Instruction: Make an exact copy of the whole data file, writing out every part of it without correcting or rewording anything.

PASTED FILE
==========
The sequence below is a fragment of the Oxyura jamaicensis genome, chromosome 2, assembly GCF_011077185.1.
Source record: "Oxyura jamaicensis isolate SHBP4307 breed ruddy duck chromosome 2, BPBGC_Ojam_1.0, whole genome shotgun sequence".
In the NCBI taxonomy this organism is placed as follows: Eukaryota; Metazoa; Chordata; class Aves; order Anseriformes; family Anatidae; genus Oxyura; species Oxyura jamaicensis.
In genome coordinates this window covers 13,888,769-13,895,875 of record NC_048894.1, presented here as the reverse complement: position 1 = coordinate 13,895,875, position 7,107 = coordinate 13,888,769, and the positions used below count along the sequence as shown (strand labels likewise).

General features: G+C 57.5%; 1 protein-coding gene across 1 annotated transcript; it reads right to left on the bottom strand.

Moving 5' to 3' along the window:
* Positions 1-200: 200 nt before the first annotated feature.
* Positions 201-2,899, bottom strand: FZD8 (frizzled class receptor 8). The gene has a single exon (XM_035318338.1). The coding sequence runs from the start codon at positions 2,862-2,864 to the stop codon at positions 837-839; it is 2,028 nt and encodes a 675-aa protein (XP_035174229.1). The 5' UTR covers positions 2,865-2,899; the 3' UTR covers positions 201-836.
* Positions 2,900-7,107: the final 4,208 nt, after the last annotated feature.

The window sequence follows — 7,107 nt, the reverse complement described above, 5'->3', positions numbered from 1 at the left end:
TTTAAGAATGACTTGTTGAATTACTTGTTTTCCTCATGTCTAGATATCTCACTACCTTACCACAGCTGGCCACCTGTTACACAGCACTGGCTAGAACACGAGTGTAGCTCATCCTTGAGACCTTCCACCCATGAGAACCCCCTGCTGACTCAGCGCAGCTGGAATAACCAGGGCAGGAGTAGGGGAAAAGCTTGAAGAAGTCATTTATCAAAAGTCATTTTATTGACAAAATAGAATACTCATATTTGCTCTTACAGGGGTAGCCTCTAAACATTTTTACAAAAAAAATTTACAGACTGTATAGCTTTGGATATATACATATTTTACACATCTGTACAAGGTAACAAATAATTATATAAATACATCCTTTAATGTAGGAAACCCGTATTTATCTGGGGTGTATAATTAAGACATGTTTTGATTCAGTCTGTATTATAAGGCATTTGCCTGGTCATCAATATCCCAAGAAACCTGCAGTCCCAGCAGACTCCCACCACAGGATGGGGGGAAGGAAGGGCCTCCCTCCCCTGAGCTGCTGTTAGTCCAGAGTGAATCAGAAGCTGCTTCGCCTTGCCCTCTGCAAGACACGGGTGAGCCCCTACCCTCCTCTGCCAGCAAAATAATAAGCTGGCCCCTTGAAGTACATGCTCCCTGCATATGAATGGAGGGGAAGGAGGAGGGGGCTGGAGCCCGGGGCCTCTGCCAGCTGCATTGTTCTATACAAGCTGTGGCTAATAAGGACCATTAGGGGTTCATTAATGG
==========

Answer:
The sequence below is a fragment of the Oxyura jamaicensis genome, chromosome 2, assembly GCF_011077185.1.
Source record: "Oxyura jamaicensis isolate SHBP4307 breed ruddy duck chromosome 2, BPBGC_Ojam_1.0, whole genome shotgun sequence".
In the NCBI taxonomy this organism is placed as follows: Eukaryota; Metazoa; Chordata; class Aves; order Anseriformes; family Anatidae; genus Oxyura; species Oxyura jamaicensis.
In genome coordinates this window covers 13,888,769-13,895,875 of record NC_048894.1, presented here as the reverse complement: position 1 = coordinate 13,895,875, position 7,107 = coordinate 13,888,769, and the positions used below count along the sequence as shown (strand labels likewise).

General features: G+C 57.5%; 1 protein-coding gene across 1 annotated transcript; it reads right to left on the bottom strand.

Moving 5' to 3' along the window:
* Positions 1-200: 200 nt before the first annotated feature.
* Positions 201-2,899, bottom strand: FZD8 (frizzled class receptor 8). The gene has a single exon (XM_035318338.1). The coding sequence runs from the start codon at positions 2,862-2,864 to the stop codon at positions 837-839; it is 2,028 nt and encodes a 675-aa protein (XP_035174229.1). The 5' UTR covers positions 2,865-2,899; the 3' UTR covers positions 201-836.
* Positions 2,900-7,107: the final 4,208 nt, after the last annotated feature.

The window sequence follows — 7,107 nt, the reverse complement described above, 5'->3', positions numbered from 1 at the left end:
TTTAAGAATGACTTGTTGAATTACTTGTTTTCCTCATGTCTAGATATCTCACTACCTTACCACAGCTGGCCACCTGTTACACAGCACTGGCTAGAACACGAGTGTAGCTCATCCTTGAGACCTTCCACCCATGAGAACCCCCTGCTGACTCAGCGCAGCTGGAATAACCAGGGCAGGAGTAGGGGAAAAGCTTGAAGAAGTCATTTATCAAAAGTCATTTTATTGACAAAATAGAATACTCATATTTGCTCTTACAGGGGTAGCCTCTAAACATTTTTACAAAAAAAATTTACAGACTGTATAGCTTTGGATATATACATATTTTACACATCTGTACAAGGTAACAAATAATTATATAAATACATCCTTTAATGTAGGAAACCCGTATTTATCTGGGGTGTATAATTAAGACATGTTTTGATTCAGTCTGTATTATAAGGCATTTGCCTGGTCATCAATATCCCAAGAAACCTGCAGTCCCAGCAGACTCCCACCACAGGATGGGGGGAAGGAAGGGCCTCCCTCCCCTGAGCTGCTGTTAGTCCAGAGTGAATCAGAAGCTGCTTCGCCTTGCCCTCTGCAAGACACGGGTGAGCCCCTACCCTCCTCTGCCAGCAAAATAATAAGCTGGCCCCTTGAAGTACATGCTCCCTGCATATGAATGGAGGGGAAGGAGGAGGGGGCTGGAGCCCGGGGCCTCTGCCAGCTGCATTGTTCTATACAAGCTGTGGCTAATAAGGACCATTAGGGGTTCATTAATGG